Author:Katharina Losch (Ostfalia University of Applied Sciences)
Paper short abstract:
A widened concept of culture not only gives new insights into understanding 'doing gender' but also shows ways of questioning 'masculine' cultures. My doctoral project about Chinese and Indian female doctoral researchers in computer science at German universities represents such an approach.
Paper long abstract:
A focus of culture that refers to national borders is still widespread in research that analyses the way gender is (re-)produced in computer science. In this context, many studies arrive at the conclusion that the masculine 'nerd' culture remains stable in that field.
In contrast, my doctoral project that investigates the situation of Chinese and Indian female doctoral researchers in computer science at German universities emanates from a concept of culture that transcends national borders. This widened focus on culture gives a new perspective on the process of doing gender in computer science and reveals ways of how the masculine nerd character of computer science can be questioned. Different enabling but also restrictive socialisation factors that shape the individual experiences are taken into account, such as different images of computer science that foster women in that field: whereas in Germany the nerd image is prevalent, e.g. in India, computer science mainly means good job opportunities - regardless of gender. However, for those women, doing a doctor in computer science in Germany is not common. They are confronted with different expectations both in relation to their Chinese or Indian lifeworld and to the German work setting in computer science.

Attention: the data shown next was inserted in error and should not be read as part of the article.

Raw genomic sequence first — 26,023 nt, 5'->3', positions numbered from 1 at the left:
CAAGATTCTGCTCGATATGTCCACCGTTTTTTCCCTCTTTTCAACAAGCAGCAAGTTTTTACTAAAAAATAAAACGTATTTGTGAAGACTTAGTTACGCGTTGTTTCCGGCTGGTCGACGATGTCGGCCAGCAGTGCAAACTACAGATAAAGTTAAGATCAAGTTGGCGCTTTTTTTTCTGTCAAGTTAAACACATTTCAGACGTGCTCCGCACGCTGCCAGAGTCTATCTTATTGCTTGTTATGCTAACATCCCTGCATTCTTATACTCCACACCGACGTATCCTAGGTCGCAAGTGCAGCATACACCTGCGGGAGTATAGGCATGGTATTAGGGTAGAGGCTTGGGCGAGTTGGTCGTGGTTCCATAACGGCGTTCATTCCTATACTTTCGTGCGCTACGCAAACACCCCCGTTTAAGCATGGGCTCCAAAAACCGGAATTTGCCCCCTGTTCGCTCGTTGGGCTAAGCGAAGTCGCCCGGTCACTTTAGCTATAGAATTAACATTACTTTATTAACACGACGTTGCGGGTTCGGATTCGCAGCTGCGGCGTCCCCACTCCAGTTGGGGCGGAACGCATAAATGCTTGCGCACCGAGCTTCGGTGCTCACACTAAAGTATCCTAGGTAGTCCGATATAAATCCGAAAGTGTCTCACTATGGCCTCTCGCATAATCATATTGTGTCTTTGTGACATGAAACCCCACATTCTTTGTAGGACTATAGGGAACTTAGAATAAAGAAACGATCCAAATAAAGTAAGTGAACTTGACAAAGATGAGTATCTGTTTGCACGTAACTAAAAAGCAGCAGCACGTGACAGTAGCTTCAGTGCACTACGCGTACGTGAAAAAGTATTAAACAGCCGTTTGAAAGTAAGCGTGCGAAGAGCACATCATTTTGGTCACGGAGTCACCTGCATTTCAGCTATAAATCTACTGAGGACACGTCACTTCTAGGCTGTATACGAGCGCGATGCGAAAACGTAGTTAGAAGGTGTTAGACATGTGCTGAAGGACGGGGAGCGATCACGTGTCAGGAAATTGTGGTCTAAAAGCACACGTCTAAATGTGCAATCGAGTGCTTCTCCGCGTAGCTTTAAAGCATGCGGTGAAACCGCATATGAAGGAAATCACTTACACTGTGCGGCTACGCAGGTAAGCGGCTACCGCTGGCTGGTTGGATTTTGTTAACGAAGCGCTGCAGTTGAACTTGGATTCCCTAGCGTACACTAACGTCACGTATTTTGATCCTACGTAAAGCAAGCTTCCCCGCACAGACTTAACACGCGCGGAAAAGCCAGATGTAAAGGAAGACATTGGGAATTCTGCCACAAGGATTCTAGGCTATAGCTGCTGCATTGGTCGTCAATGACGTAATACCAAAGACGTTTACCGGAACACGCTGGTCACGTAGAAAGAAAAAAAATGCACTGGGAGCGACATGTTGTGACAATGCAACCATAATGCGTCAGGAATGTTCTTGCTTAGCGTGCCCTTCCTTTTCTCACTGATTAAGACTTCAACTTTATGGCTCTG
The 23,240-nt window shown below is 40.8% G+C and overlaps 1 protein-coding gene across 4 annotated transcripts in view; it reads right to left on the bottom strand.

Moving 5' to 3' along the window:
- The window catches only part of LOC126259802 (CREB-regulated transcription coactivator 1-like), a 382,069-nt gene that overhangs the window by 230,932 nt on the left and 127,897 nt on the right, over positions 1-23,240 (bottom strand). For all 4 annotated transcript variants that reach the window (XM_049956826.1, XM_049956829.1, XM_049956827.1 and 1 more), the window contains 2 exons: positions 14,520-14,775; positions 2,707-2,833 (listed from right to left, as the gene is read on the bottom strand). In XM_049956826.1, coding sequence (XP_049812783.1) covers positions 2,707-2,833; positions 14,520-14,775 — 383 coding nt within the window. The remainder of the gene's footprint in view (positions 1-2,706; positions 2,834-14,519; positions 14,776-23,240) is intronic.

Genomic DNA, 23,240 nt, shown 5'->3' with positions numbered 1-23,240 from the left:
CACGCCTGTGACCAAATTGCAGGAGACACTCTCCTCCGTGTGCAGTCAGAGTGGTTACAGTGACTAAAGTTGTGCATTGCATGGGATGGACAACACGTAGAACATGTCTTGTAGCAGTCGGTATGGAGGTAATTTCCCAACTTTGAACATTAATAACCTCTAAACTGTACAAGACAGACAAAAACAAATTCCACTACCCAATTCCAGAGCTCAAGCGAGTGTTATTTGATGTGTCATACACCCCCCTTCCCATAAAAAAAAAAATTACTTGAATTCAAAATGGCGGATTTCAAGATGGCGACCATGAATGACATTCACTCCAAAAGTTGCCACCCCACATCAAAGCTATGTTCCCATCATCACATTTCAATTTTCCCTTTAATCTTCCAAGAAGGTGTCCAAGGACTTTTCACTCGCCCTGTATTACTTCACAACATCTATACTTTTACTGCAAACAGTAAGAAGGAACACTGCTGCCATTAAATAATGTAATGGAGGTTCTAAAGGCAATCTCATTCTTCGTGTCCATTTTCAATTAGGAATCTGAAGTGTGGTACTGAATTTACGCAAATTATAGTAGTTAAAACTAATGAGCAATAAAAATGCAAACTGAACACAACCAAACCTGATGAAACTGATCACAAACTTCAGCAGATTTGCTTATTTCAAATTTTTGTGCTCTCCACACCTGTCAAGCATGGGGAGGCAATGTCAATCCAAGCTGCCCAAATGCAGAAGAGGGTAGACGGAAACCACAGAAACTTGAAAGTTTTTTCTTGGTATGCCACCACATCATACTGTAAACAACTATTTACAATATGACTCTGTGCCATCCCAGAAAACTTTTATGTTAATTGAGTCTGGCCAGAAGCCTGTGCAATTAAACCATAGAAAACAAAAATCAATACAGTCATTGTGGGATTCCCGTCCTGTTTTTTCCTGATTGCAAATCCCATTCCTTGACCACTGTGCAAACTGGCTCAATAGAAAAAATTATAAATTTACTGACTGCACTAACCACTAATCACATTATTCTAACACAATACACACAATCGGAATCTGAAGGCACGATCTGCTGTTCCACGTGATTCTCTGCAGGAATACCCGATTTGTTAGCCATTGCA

A widened conceptualisation of culture challenges the traditional methodology and new procedures have to be created. For example, in my qualitative interviews, assumed familiar patterns of women's experiences in computer science are put aside, however, they are used in a comparative form.
Colliding theories, cultures, and futures. STS view(s) beyond the horizon. Or: STS diaspora